Book Serendipity, March to April 2022

This is a bimonthly feature of mine. I call it Book Serendipity when two or more books that I read at the same time or in quick succession have something in common – the more bizarre, the better. Because I usually 20–30 books on the go at once, I suppose I’m more prone to such incidents. The following are in roughly chronological order.

(I always like hearing about your bookish coincidences, too! Laura had what she thought must be the ultimate Book Serendipity when she reviewed two novels with the same setup: Groundskeeping by Lee Cole and Last Resort by Andrew Lipstein.)

  • The same sans serif font is on Sea State by Tabitha Lasley and Lean Fall Stand by Jon McGregor – both released by 4th Estate. I never would have noticed had they not ended up next to each other in my stack one day. (Then a font-alike showed up in my TBR pile, this time from different publishers, later on: What Strange Paradise by Omar El Akkad and When We Were Birds by Ayanna Lloyd Banwo.)
  • Kraftwerk is mentioned in The Facebook of the Dead by Valerie Laws and How High We Go in the Dark by Sequoia Nagamatsu.

 

  • The fact that bacteria sometimes form biofilms is mentioned in Hybrid Humans by Harry Parker and Slime by Susanne Wedlich.
  • The idea that when someone dies, it’s like a library burning is repeated in The Reactor by Nick Blackburn and In the River of Songs by Susan Jackson.

 

  • Espresso martinis are consumed in If Not for You by Georgina Lucas and Wahala by Nikki May.

 

  • Prosthetic limbs turn up in Groundskeeping by Lee Cole, The Book of Form and Emptiness by Ruth Ozeki, and Hybrid Humans by Harry Parker.
  • A character incurs a bad cut to the palm of the hand in After You’d Gone by Maggie O’Farrell and The Book of Form and Emptiness by Ruth Ozeki – I read the two scenes on the same day.

 

  • Catfish is on the menu in Groundskeeping by Lee Cole and in one story of Antipodes by Holly Goddard Jones.

 

  • Reading two novels with “Paradise” in the title (and as the last word) at the same time: Paradise by Toni Morrison and To Paradise by Hanya Yanagihara.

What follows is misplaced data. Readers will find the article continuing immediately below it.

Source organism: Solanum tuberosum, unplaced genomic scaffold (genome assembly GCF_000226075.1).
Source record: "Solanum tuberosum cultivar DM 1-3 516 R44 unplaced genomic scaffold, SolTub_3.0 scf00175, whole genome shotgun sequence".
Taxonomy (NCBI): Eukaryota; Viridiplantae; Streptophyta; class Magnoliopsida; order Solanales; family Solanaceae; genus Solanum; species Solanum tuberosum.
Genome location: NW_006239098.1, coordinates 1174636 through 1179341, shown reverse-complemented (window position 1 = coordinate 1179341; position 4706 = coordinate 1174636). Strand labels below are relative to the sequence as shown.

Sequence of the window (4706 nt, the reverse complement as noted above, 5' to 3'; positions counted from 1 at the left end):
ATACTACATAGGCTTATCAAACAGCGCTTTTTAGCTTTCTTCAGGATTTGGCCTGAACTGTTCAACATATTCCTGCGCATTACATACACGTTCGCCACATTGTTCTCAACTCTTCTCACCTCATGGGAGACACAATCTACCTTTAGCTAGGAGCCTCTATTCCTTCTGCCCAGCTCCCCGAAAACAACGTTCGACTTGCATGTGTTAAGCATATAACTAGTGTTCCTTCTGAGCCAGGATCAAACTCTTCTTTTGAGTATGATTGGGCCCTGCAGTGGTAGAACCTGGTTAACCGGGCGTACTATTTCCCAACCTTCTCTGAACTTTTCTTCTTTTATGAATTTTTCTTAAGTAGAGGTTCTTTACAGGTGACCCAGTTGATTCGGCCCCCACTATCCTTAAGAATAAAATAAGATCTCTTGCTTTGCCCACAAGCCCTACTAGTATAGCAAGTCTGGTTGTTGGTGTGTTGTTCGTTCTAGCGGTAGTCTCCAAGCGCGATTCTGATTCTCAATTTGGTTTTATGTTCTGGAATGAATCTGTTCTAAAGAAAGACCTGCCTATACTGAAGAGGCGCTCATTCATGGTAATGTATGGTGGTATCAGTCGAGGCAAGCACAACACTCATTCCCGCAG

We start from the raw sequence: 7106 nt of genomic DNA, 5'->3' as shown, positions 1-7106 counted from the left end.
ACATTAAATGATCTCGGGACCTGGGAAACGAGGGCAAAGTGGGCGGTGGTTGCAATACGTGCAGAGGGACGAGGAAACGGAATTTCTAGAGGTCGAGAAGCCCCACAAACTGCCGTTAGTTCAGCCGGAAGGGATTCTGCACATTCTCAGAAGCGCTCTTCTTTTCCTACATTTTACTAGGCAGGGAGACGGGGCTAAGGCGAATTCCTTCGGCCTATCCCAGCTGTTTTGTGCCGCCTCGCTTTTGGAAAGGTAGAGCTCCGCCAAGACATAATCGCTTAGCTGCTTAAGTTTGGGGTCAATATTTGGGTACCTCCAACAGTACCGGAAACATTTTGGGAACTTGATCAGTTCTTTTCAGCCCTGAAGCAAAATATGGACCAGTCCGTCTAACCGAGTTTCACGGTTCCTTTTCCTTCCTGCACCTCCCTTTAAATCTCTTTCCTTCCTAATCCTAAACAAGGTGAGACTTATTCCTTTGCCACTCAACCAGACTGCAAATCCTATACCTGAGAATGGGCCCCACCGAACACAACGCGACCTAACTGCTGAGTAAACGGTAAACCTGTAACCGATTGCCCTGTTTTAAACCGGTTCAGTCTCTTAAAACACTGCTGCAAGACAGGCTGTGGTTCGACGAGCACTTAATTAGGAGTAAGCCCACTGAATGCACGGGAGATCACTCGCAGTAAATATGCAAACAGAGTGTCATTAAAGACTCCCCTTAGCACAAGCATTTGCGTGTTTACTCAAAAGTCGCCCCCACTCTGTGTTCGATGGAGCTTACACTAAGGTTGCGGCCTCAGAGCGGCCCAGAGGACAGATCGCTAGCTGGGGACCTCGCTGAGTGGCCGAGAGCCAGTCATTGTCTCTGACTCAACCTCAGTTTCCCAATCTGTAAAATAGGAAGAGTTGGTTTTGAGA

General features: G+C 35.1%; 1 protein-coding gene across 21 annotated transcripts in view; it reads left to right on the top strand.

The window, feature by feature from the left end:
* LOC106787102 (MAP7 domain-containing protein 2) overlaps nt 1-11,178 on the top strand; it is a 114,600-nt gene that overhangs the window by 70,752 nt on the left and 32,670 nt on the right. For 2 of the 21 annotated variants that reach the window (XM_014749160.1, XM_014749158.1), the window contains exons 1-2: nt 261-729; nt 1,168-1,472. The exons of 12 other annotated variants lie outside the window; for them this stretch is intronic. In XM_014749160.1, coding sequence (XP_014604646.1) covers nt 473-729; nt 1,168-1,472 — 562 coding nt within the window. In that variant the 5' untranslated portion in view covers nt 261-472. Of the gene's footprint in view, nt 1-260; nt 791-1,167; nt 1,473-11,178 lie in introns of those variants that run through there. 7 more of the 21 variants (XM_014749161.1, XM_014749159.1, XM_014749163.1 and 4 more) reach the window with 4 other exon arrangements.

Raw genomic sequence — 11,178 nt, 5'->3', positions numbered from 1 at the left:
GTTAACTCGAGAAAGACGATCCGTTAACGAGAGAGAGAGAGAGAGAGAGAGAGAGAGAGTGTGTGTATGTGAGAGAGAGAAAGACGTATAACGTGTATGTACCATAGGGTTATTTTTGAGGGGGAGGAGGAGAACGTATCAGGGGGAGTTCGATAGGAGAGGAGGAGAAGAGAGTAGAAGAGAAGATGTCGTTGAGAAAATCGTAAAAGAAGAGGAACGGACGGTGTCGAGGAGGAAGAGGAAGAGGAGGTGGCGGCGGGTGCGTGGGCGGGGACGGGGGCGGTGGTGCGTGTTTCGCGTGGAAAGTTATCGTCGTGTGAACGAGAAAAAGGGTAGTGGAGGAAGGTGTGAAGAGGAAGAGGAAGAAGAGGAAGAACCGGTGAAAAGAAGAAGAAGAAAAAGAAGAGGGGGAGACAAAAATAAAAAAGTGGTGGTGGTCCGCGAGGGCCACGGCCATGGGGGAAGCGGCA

• Reading two books by a Davidson at once: Damnation Spring by Ash and Tracks by Robyn.

 

  • There’s a character named Elwin in The Five Wounds by Kirstin Valdez Quade and one called Elvin in The Two Lives of Sara by Catherine Adel West.
  • Tea is served with lemon in The Beginning of Spring by Penelope Fitzgerald and The Two Lives of Sara by Catherine Adel West.

 

  • There’s a Florence (or Flo) in Go Tell It on the Mountain by James Baldwin, These Days by Lucy Caldwell and Pictures from an Institution by Randall Jarrell. (Not to mention a Flora in The Sentence by Louise Erdrich.)

 

  • There’s a hoarder character in Olga Dies Dreaming by Xóchitl González and The Book of Form and Emptiness by Ruth Ozeki.

 

  • Reading at the same time two memoirs by New Yorker writers releasing within two weeks of each other (in the UK at least) and blurbed by Jia Tolentino: Home/Land by Rebecca Mead and Lost & Found by Kathryn Schulz.

 

  • Three children play in a graveyard in Falling Angels by Tracy Chevalier and Build Your House Around My Body by Violet Kupersmith.
  • Shalimar perfume is worn in These Days by Lucy Caldwell and The Five Wounds by Kirstin Valdez Quade.

 

  • A relative is described as “very cold” and it’s wondered what made her that way in Very Cold People by Sarah Manguso and one of the testimonies in Regrets of the Dying by Georgina Scull.